The Future of Disruption of Public Events

An analysis of the 'lone wolf' phenomenon suggests that to describe all such individuals as merely 'idiots', is to grossly underestimate what you might be dealing with.

A recent incident has provoked questions over how a possible breach of security could have happened in the midst of one of the most high profile events in the British Sporting and Social Calendar. Inevitably, official precautions over similar or more serious disruptions to the upcoming Olympics in the UK, are now being queried.

The security review which will already be underway, will be modelling what if someone with lethal intent undertook a disruption strategy.

Boat Race Director, David Searle is reported in the British Press to have explained that this kind of scenario was 'wargamed' last year, going on to defend the security arrangements by commenting that 'usually we get good police intelligence, but obvious this time they didn't hear anything'.

But the actions of alone individual may be driven by a very different set of motivational factors, as opposed to a protest group or terrorist cell.

Behavioural analysis of how antagonistic groups operate, and infiltrating them in order to gain intelligence so as to hamper their actions, is now at an advanced stage for intelligence and security services across the Western world. Yet how effective are they at understanding the psychology of the loner? Is it possible this is the last frontier of the battle against civil disruption and terrorism? Perhaps precisely because of the relative success of agencies against groups or cells, the action in the future could be moving to lone individuals, as posing maximum threat to social order.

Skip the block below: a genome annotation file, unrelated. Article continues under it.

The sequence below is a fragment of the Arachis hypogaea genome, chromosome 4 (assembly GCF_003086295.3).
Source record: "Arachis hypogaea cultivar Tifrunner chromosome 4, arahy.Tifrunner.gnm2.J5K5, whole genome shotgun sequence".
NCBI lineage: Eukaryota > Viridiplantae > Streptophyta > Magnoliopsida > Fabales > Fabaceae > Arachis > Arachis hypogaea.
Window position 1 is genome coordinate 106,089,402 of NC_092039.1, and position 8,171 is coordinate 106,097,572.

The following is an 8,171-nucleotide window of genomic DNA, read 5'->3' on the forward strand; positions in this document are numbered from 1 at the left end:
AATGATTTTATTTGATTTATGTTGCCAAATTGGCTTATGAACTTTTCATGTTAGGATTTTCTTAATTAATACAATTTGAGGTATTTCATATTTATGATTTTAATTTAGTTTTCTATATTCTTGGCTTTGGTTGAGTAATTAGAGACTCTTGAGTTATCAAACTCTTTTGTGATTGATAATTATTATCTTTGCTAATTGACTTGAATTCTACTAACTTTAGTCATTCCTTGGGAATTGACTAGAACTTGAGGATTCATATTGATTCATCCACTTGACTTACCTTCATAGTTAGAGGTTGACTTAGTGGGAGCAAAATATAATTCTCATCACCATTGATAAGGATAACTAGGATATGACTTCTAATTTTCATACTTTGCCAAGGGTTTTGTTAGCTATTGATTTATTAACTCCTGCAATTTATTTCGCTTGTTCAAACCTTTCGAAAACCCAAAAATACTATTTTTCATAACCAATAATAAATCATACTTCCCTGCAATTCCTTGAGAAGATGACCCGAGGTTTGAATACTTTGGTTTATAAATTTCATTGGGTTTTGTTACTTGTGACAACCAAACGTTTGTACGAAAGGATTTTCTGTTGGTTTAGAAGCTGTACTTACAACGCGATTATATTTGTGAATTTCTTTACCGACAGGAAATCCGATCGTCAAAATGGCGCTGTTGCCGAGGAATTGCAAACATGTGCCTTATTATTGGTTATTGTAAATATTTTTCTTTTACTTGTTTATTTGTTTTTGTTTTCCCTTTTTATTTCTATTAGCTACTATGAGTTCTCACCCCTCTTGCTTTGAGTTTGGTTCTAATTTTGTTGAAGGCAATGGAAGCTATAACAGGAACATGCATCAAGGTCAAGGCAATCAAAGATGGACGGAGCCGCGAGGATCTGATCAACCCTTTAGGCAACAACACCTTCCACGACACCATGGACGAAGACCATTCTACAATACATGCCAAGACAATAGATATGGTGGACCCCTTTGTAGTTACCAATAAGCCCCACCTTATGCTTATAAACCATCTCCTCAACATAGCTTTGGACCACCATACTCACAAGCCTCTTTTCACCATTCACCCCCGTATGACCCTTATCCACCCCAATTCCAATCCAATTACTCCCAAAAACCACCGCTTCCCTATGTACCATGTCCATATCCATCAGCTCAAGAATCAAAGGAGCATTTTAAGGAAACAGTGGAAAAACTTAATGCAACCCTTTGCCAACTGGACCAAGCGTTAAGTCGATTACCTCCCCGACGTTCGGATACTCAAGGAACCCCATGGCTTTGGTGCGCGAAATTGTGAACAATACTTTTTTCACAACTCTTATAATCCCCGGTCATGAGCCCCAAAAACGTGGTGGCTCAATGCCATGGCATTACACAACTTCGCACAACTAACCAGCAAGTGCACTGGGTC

Any dissident group becomes immediately vulnerable on several security fronts. Activists have to communicate with each other in order to plan actions, and these exchanges can be intercepted. A lone individual doesn't commune - taking him or her off the grid. While Blackberry, Twitter, Facebook and social networking were all partly blamed for the organisation of UK riots last year, they also later played a role in targeting the guilty.

Dissident groups can be infiltrated and clearly have been successfully in the past, the true extent of this is kept from the public to ensure it remains a potent anti-terrorist weapon. How to screen for double agents and the possibility that a loyal member might change sides because of blackmail or a change in sentiment, means terrorist cells are perennially hamstrung by apprehensions over trust and betrayal.